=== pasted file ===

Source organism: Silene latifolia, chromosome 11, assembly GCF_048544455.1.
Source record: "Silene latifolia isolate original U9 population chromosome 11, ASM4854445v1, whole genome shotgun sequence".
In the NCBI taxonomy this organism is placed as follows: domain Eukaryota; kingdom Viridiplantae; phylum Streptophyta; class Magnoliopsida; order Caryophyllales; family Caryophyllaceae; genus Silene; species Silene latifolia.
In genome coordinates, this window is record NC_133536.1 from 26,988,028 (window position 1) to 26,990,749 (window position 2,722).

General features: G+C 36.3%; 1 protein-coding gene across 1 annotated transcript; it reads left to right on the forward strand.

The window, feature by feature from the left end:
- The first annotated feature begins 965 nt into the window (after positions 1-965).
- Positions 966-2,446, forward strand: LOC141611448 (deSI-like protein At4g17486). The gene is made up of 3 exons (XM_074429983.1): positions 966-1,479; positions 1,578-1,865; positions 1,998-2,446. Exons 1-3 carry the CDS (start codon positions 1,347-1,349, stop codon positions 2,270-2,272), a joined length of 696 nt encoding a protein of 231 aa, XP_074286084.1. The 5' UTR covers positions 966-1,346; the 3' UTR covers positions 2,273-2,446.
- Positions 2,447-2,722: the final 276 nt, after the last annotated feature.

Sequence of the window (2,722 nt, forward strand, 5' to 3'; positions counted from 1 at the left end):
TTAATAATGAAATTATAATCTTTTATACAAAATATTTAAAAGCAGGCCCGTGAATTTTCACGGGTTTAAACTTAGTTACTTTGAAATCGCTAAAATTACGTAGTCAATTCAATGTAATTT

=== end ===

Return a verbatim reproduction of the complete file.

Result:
Source organism: Silene latifolia, chromosome 11, assembly GCF_048544455.1.
Source record: "Silene latifolia isolate original U9 population chromosome 11, ASM4854445v1, whole genome shotgun sequence".
In the NCBI taxonomy this organism is placed as follows: domain Eukaryota; kingdom Viridiplantae; phylum Streptophyta; class Magnoliopsida; order Caryophyllales; family Caryophyllaceae; genus Silene; species Silene latifolia.
In genome coordinates, this window is record NC_133536.1 from 26,988,028 (window position 1) to 26,990,749 (window position 2,722).

General features: G+C 36.3%; 1 protein-coding gene across 1 annotated transcript; it reads left to right on the forward strand.

The window, feature by feature from the left end:
- The first annotated feature begins 965 nt into the window (after positions 1-965).
- Positions 966-2,446, forward strand: LOC141611448 (deSI-like protein At4g17486). The gene is made up of 3 exons (XM_074429983.1): positions 966-1,479; positions 1,578-1,865; positions 1,998-2,446. Exons 1-3 carry the CDS (start codon positions 1,347-1,349, stop codon positions 2,270-2,272), a joined length of 696 nt encoding a protein of 231 aa, XP_074286084.1. The 5' UTR covers positions 966-1,346; the 3' UTR covers positions 2,273-2,446.
- Positions 2,447-2,722: the final 276 nt, after the last annotated feature.

Sequence of the window (2,722 nt, forward strand, 5' to 3'; positions counted from 1 at the left end):
TTAATAATGAAATTATAATCTTTTATACAAAATATTTAAAAGCAGGCCCGTGAATTTTCACGGGTTTAAACTTAGTTACTTTGAAATCGCTAAAATTACGTAGTCAATTCAATGTAATTT